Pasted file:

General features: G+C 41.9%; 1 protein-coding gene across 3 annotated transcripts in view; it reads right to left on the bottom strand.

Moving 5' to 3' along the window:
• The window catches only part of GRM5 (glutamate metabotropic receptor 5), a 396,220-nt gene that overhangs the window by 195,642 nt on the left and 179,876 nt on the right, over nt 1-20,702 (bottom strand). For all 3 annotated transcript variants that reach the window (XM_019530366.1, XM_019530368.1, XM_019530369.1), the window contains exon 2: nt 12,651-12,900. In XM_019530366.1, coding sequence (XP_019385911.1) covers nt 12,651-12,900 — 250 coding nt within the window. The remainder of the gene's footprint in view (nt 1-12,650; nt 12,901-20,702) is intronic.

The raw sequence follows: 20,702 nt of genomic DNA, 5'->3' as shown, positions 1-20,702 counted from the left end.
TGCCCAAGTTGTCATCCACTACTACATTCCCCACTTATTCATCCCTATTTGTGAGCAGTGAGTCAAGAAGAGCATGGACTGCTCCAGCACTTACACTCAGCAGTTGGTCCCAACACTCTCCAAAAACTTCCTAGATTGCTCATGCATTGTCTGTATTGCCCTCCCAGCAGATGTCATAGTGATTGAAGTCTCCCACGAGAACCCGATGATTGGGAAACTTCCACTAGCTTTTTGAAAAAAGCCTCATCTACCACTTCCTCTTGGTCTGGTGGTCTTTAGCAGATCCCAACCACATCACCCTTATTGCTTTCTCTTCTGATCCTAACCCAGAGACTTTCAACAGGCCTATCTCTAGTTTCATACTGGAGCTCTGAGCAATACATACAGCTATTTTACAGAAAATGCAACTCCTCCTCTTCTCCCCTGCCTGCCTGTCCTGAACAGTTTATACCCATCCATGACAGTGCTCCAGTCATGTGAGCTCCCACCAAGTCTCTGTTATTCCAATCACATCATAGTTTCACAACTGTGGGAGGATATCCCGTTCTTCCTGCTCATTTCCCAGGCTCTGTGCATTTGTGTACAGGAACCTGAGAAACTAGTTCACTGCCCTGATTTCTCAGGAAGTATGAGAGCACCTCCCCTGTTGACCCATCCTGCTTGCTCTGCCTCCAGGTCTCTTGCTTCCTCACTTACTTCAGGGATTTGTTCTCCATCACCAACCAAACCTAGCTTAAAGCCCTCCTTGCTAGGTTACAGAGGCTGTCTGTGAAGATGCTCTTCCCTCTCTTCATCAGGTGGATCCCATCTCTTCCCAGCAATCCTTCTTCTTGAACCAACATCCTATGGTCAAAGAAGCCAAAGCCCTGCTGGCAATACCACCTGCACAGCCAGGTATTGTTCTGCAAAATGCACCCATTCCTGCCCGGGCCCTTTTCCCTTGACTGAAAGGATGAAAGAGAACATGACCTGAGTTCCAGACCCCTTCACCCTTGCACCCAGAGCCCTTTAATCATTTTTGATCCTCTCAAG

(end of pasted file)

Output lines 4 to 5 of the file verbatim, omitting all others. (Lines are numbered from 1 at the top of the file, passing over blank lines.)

The raw sequence follows: 20,702 nt of genomic DNA, 5'->3' as shown, positions 1-20,702 counted from the left end.
TGCCCAAGTTGTCATCCACTACTACATTCCCCACTTATTCATCCCTATTTGTGAGCAGTGAGTCAAGAAGAGCATGGACTGCTCCAGCACTTACACTCAGCAGTTGGTCCCAACACTCTCCAAAAACTTCCTAGATTGCTCATGCATTGTCTGTATTGCCCTCCCAGCAGATGTCATAGTGATTGAAGTCTCCCACGAGAACCCGATGATTGGGAAACTTCCACTAGCTTTTTGAAAAAAGCCTCATCTACCACTTCCTCTTGGTCTGGTGGTCTTTAGCAGATCCCAACCACATCACCCTTATTGCTTTCTCTTCTGATCCTAACCCAGAGACTTTCAACAGGCCTATCTCTAGTTTCATACTGGAGCTCTGAGCAATACATACAGCTATTTTACAGAAAATGCAACTCCTCCTCTTCTCCCCTGCCTGCCTGTCCTGAACAGTTTATACCCATCCATGACAGTGCTCCAGTCATGTGAGCTCCCACCAAGTCTCTGTTATTCCAATCACATCATAGTTTCACAACTGTGGGAGGATATCCCGTTCTTCCTGCTCATTTCCCAGGCTCTGTGCATTTGTGTACAGGAACCTGAGAAACTAGTTCACTGCCCTGATTTCTCAGGAAGTATGAGAGCACCTCCCCTGTTGACCCATCCTGCTTGCTCTGCCTCCAGGTCTCTTGCTTCCTCACTTACTTCAGGGATTTGTTCTCCATCACCAACCAAACCTAGCTTAAAGCCCTCCTTGCTAGGTTACAGAGGCTGTCTGTGAAGATGCTCTTCCCTCTCTTCATCAGGTGGATCCCATCTCTTCCCAGCAATCCTTCTTCTTGAACCAACATCCTATGGTCAAAGAAGCCAAAGCCCTGCTGGCAATACCACCTGCACAGCCAGGTATTGTTCTGCAAAATGCACCCATTCCTGCCCGGGCCCTTTTCCCTTGACTGAAAGGATGAAAGAGAACATGACCTGAGTTCCAGACCCCTTCACCCTTGCACCCAGAGCCCTTTAATCATTTTTGATCCTCTCAAG